The quality of decisions will be improved if officials and politicians know they will be questioned on the basis of the full facts and subject to public and media scrutiny. Openness before decisions are taken will encourage clearer and more rigorous advice to councillors. Indeed, as the government’s own draft guidance states, “decision-making will be more effective if it has broad agreement beforehand than if it is constantly challenged afterwards. If executives are not getting their decisions right from the outset, this will lead to inefficient decision-making and subsequent unconstructive challenges.” 4 It is also in line with the Modernising Government programme’s commitment to a more open policy formulation process, with greater involvement of external experts and outside bodies. The internet has great potential to make more widely available agendas and papers published in advance of decisions.

The current openness legislation has made a significant impact on local government. This is supported by an evaluation of the 1985 Act published by the Department of the Environment, which concluded that it had been “effective”, and had “proved to be very important in establishing minimum standards, ensuring consistency and even in challenging attitudes previously in favour of secrecy within authorities.” 5 The Bill cannot be allowed to reverse such progress.

Greater secrecy will undermine public confidence in the new executives.
The new executive structures will be undermined in the eyes of the public and of local media if they are accompanied by a reduction in requirements for openness. Some local newspapers are already reporting concerns about an increase in secrecy by some authorities which have adopted the new arrangements on a trial basis.

The role of ‘backbench’ councillors will be undermined if they do not have advance notice of decisions.
Without this councillors of the majority group may seek to make even greater use of party political meetings to influence decisions. Minority group councillors will be even further excluded from decisions. Prior notice of decisions to be made will lead to smoother decision-making, and less conflict and recrimination.

Openness will help protect against corruption.
The Bill includes measures to improve ethical standards. But if decisions are taken in private, by executives and individual politicians, there will be less scrutiny of whether councillors’ private and financial interests are properly declared, and less oversight of the award of contracts and of appointments to outside bodies. If there is no requirement to publish agendas and papers in advance of decisions this could encourage more informal decision-making. There will be a reduction in opportunities for staff to provide legal advice to politicians, and it will be harder for the monitoring officer to fulfil his/her responsibilities to ensure decision-making is legal and ethical.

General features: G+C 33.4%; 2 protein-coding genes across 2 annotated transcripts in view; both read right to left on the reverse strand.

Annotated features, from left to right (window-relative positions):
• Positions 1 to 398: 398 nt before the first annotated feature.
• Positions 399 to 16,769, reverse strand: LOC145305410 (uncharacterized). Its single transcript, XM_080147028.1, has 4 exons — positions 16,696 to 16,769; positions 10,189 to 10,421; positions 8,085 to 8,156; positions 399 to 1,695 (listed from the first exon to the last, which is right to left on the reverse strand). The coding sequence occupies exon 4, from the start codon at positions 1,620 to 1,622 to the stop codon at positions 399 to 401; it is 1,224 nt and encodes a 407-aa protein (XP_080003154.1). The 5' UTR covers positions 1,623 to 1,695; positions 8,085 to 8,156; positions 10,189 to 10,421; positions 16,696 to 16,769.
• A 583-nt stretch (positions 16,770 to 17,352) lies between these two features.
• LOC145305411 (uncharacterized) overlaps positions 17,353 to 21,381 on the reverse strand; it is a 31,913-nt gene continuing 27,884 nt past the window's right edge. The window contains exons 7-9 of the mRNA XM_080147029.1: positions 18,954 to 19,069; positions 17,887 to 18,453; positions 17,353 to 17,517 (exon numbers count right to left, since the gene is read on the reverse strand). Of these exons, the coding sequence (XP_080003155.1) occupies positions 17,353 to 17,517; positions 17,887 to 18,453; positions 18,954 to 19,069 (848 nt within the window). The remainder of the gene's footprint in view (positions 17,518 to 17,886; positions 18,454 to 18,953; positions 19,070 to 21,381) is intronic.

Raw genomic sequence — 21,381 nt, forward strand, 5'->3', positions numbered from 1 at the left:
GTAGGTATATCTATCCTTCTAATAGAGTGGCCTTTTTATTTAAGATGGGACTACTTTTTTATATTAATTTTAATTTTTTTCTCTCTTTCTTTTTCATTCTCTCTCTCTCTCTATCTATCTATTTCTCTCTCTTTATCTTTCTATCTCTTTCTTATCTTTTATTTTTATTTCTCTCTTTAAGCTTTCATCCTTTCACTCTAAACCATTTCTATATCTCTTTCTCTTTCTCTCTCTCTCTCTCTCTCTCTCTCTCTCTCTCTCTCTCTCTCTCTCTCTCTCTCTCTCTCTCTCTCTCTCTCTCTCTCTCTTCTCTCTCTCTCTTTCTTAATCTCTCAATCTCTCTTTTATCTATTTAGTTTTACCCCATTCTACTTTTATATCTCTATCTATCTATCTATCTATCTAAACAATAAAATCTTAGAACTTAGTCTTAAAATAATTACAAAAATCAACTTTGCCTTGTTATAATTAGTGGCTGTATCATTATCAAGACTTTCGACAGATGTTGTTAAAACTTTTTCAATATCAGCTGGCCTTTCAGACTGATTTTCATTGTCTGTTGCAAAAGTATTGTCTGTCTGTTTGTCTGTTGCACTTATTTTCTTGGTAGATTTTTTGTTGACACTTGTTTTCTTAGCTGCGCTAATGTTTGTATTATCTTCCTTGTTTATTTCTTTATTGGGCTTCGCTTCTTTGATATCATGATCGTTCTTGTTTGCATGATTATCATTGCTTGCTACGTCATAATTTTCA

‘Transparency’ is not openness.
Government ministers frequently talk about the need for an increase in ‘transparency’. What they mean is that the committee system obscures the reality of how political power is exercised in many councils: by the majority party, or by a small leadership group of that party, acting outside the formal committee structures. Giving executive power to particular politicians is intended to clarify who has decision-making responsibility. However, clarity of responsibility after the event is no substitute for openness prior to decisions being taken, and cannot be a substitute for an open and responsive approach to decision-making, which allows the community to discuss and influence decisions before they are taken.

The government argues that the new scrutiny committees will themselves generate openness. But they will only be effective if they receive informed input from local residents and organisations, especially in those areas where the council’s new scrutiny bodies will be dominated by the council’s majority party.

The executive will no doubt choose to discuss issues in private, but formal decision-making should be in public. This is one of the options the Bill allows authorities to adopt. They should be required to do so.

The present level of openness is practical.
Local government has operated the current access to information legislation for fifteen years and there is no evidence that it is impractical. The evaluation by the Policy Studies Institute for the Department of the Environment in 1995 concluded: the administration of the Act appears to work smoothly… “Overall, it was felt that the Act had introduced more discipline, consistency and rigour in the administration and conduct of local authority business.” 6 Effective local government will not be served by abandoning these gains.

 

What you can do

The Local Government Bill is being discussed in the House of Lords in February and is likely to move to the Commons in March.

If you are concerned please:

* Find out what your local council proposes

* Support our case for amendment of the Bill

* Contact local MPs, councillors and in Wales your NAW member, and ask them to ensure that the changed structures will not lead to a loss of openness

* Raise the issue with the local and regional press

It would be helpful if you could keep us informed about any action you take on this issue, let us have copies of letters, and so on.

The Local Government Bill and the report of the Joint Committee on the Draft Local Government (Organisation and Standards) Bill are available from the Stationery Office or the Houses of Parliament website: www.parliament.uk.

The draft regulations and guidance, and other information on the Local Government Bill are available from the Department of Environment, Transport and the Regions.

 

February 2000

 

Endnotes

1. As of 8 February 2000, following amendment in Committee by the House of Lords

2. Joint Committee on the draft Local Government (Organisation & Standards) Bill, HL 102-I, HC542-I, July 1999, para 176

3. ibid, para no.150

4. Draft guidance para 13.11

5. Public Access to Information: An evaluation of the Local Government (Access to Information) Act 1985, Jane Steele, pub. Policy Studies Institute & the Department of the Environment, 1995 (ISBN 0 85374 666 4)

6. ibid